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In the second of two articles on colour, we explore its use in interior schemes and lighting.

Across the many disciplines of design, colour is a powerful tool of the trade. Colour can make or break an interior scheme, its application affected by a range of factors, including: colour combinations, colour perception (how we see and experience colour), light and material surfaces.

As a starting point for any interior scheme, it can be helpful to refer to the relationship between colours as they sit on a colour wheel. For example, an analogous scheme will use two or more adjacent colours (such as green and yellow), whereas a complementary scheme will employ opposite colours (such as blue and orange). Neutrals—typically black, white and grey, but also earthy tones—do not appear on the colour wheel. Neutral colours are often straightforward and easy to use. When working with a monochromatic neutral scheme, the trick is to add variety through texture and material, and to introduce accent colours: a pop of red in an otherwise grey interior will inject an element of drama.

Mood, memory, sense of place, comfort, warmth and outlook, are influenced by the way in which colours are combined. Dimensions are impacted by colour: warm colours (reds and yellows) and darker tones will make a space feel smaller; by contrast, cold colours (blues and greens) and lighter tones will make a space feel larger. Colours can conjure up images of particular scenes and settings: a combination of exuberant and rich earthy hues, blues, reds and yellows, might evoke the notion of a vivid Moorish scene; a palette of greys, whites and one or two quiet accent colours, might call to mind a restrained, unruffled Nordic setting.

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Light and colour are intrinsically linked: colour will have a bearing on the temperature of light and its luminous quality. Light’s temperature ranges from warm to cold, and the appearance of a lamp with a warmer bulb will differ to that with a colder bulb (in terms of utility, the warmer bulb is ideal for ambience, the colder bulb for concentration). A further factor in the relationship between light and colour is the material surface. The striking manner in which light passes through wood veneer is a hallmark of LZF. To achieve this effect, LZF treats every natural timber veneer with Timberlite®. A patented process, Timberlite® causes the veneer to become exceptionally pliable and impervious to breakage. Importantly, it ensures that LZF’s lamps look incredible and offer differing perspectives, when switched on or off. Moreover, LZF’s assortment of coloured timber veneers—ivory white, yellow, orange, red, blue, grey, turquoise, chocolate and pink—provides designers with a range of colourful choices when working on interior schemes.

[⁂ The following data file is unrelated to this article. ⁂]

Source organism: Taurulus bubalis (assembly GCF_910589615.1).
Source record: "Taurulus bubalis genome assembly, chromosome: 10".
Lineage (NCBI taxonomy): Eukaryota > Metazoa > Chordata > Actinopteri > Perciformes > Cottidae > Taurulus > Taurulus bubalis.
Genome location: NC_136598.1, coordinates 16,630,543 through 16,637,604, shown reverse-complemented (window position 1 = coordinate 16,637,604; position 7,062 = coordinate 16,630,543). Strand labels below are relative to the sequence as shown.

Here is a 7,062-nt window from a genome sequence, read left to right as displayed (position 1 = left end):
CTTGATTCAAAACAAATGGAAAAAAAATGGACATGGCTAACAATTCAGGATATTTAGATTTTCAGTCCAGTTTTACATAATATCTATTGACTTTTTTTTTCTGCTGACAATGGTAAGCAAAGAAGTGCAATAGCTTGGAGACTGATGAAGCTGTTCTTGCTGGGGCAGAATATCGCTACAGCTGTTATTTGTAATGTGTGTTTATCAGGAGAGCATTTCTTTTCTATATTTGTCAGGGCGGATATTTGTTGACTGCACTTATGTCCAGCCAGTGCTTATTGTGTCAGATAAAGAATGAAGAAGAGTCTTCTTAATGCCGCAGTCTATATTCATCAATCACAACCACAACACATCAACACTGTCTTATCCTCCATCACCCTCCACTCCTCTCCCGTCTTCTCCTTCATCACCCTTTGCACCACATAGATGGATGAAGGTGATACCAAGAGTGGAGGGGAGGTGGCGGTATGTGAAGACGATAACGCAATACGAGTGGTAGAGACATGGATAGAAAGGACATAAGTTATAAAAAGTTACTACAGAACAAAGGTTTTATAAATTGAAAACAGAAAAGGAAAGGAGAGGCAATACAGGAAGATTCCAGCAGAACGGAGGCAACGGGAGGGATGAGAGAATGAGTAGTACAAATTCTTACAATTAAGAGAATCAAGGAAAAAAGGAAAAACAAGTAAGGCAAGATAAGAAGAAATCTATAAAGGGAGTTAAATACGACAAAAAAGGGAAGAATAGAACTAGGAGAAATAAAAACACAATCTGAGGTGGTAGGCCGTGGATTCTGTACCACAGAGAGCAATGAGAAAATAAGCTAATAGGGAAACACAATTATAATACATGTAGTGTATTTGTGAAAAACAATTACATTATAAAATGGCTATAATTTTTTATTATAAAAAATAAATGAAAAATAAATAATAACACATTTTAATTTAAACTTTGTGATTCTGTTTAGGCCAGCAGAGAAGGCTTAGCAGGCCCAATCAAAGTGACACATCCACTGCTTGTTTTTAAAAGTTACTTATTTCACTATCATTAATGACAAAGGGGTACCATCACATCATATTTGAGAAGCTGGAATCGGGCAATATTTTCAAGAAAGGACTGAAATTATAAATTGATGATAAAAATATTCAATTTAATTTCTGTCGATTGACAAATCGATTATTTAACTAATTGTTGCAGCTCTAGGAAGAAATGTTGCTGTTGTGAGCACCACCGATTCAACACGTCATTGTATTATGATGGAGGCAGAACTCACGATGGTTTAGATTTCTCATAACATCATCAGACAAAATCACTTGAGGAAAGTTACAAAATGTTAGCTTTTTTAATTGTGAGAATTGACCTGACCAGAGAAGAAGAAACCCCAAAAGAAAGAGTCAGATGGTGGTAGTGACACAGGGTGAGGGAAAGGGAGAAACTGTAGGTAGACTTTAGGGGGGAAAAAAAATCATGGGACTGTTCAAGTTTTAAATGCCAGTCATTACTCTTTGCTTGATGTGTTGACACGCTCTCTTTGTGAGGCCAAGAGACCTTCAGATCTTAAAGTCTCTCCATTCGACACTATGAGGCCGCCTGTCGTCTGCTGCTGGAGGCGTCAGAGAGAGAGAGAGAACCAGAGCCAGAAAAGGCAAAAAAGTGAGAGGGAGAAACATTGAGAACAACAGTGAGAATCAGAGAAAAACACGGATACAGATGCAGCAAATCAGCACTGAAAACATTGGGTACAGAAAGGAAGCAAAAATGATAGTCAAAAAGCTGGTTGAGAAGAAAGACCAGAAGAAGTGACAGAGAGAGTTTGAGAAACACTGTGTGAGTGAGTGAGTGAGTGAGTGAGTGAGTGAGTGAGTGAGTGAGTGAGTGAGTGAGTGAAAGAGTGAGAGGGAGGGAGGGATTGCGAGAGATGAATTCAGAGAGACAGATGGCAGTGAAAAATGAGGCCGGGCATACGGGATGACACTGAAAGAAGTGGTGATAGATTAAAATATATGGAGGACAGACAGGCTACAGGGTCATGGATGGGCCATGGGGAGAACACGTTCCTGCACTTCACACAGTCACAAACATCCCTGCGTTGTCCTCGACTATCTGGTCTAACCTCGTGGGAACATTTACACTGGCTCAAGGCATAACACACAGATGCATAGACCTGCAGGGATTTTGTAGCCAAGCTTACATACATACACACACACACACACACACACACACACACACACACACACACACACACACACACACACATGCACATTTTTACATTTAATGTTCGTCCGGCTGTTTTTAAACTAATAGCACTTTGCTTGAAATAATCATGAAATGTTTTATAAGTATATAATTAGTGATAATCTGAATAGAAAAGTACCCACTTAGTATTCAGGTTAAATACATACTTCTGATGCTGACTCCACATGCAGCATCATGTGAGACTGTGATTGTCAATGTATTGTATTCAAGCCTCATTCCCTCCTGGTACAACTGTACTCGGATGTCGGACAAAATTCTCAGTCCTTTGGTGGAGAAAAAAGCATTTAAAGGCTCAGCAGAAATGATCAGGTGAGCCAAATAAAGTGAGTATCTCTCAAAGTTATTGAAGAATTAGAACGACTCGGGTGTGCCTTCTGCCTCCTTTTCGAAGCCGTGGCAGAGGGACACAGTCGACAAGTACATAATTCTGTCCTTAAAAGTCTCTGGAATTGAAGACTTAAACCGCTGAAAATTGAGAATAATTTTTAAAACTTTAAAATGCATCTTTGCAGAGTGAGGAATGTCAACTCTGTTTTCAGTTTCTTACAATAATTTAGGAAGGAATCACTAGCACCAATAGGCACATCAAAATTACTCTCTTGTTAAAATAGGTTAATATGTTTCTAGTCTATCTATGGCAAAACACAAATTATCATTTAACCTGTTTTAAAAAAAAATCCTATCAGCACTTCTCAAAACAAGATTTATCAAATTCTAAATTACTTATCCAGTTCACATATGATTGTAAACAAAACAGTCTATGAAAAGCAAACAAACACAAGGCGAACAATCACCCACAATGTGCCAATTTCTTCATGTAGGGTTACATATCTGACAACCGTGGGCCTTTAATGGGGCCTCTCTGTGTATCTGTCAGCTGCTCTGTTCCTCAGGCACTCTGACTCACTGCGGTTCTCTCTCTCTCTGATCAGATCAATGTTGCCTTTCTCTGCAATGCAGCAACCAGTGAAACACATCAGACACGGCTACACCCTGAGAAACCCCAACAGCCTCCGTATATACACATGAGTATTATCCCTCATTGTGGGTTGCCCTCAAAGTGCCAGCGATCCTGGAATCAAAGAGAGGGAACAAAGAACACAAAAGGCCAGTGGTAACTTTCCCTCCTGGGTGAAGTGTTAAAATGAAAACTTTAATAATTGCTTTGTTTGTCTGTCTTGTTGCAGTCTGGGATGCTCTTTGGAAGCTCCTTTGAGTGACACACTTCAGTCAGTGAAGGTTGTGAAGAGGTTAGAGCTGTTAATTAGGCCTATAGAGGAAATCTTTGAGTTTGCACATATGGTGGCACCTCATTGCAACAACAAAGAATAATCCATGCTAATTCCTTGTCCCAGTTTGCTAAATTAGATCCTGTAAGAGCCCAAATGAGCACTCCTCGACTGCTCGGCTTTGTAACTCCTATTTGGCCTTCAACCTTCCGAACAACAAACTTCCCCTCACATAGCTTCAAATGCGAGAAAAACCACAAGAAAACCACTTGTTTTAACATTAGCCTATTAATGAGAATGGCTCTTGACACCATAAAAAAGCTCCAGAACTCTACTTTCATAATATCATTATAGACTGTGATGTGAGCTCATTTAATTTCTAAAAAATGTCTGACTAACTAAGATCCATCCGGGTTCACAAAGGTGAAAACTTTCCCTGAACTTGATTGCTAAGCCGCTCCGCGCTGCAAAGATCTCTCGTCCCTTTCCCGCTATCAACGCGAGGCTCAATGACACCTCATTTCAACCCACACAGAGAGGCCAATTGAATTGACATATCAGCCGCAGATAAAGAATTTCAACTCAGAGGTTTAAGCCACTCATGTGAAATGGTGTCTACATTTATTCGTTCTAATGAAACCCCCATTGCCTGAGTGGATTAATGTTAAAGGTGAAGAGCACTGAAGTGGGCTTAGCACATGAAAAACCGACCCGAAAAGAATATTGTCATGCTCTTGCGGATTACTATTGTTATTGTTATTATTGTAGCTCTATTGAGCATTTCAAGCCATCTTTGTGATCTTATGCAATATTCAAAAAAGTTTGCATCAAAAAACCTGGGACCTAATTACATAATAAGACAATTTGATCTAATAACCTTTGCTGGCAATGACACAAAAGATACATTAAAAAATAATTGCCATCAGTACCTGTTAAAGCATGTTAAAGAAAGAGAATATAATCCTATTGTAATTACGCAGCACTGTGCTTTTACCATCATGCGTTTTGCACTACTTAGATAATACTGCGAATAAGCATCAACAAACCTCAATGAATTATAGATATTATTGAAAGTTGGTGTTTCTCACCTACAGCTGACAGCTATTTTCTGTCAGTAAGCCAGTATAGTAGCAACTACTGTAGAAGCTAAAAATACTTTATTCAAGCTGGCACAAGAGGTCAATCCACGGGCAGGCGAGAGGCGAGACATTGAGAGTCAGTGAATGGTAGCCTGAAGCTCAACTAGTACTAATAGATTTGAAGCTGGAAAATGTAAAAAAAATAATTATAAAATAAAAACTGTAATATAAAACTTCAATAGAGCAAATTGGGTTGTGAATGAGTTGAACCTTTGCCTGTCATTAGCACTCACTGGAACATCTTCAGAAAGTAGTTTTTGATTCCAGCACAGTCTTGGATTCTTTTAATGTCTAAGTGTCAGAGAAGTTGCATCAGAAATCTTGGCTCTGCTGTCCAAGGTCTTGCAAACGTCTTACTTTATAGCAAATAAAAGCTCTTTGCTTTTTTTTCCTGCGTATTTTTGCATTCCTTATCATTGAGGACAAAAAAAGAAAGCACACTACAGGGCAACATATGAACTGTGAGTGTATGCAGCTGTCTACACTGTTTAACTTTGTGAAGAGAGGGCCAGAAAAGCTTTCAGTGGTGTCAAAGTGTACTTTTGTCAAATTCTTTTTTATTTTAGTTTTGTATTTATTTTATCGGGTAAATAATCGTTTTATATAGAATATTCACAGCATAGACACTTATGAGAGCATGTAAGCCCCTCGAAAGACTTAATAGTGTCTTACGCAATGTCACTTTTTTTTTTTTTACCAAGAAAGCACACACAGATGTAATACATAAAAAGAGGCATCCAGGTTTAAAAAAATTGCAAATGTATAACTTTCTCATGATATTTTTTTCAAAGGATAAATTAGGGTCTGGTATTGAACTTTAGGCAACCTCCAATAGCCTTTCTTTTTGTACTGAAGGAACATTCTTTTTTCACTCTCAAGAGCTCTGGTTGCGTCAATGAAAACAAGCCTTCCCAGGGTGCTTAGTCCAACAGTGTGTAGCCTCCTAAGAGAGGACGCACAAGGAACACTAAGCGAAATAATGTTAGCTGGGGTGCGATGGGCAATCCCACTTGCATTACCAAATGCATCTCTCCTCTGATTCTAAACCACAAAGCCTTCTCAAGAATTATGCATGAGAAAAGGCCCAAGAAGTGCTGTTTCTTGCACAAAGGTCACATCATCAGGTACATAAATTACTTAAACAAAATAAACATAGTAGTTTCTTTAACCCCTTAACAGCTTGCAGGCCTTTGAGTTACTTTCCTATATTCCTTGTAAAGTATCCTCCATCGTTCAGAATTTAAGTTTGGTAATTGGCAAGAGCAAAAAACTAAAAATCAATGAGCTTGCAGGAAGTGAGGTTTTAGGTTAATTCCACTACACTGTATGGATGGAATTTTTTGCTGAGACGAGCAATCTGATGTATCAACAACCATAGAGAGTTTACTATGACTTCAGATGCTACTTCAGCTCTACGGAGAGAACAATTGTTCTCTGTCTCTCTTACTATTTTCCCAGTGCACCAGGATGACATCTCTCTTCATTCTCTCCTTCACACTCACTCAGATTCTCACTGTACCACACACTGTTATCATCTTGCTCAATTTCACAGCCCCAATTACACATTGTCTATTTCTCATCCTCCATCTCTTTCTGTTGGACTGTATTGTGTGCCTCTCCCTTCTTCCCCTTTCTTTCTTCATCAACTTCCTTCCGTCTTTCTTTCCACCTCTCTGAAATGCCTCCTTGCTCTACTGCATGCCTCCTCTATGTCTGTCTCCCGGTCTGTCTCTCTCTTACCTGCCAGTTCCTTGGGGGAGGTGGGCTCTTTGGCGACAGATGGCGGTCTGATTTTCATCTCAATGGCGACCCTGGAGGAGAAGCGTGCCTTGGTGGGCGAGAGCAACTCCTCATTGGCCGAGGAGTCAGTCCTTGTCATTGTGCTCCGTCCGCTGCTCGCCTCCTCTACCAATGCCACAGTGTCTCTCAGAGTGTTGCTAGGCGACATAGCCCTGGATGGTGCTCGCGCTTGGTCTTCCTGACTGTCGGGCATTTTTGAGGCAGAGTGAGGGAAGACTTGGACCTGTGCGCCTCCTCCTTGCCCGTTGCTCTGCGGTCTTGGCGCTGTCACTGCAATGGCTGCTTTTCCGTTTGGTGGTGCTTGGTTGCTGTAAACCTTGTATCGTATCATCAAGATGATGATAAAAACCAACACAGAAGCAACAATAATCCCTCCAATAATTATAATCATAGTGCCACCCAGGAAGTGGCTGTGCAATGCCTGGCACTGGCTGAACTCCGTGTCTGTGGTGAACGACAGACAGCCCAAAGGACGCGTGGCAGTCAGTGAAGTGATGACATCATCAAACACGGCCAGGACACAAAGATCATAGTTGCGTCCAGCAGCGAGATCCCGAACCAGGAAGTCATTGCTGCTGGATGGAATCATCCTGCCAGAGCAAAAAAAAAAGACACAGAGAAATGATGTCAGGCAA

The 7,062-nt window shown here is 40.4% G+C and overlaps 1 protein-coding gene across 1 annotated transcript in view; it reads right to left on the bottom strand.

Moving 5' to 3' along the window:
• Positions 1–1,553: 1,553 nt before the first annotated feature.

In summary, while there are general rules and principles when using colour in design and lighting, we all experience colour in varying ways. Ergo, it will pay dividends to experiment with colour combinations and schemes, in order to achieve the desired effect.



Written by Gerard McGuickin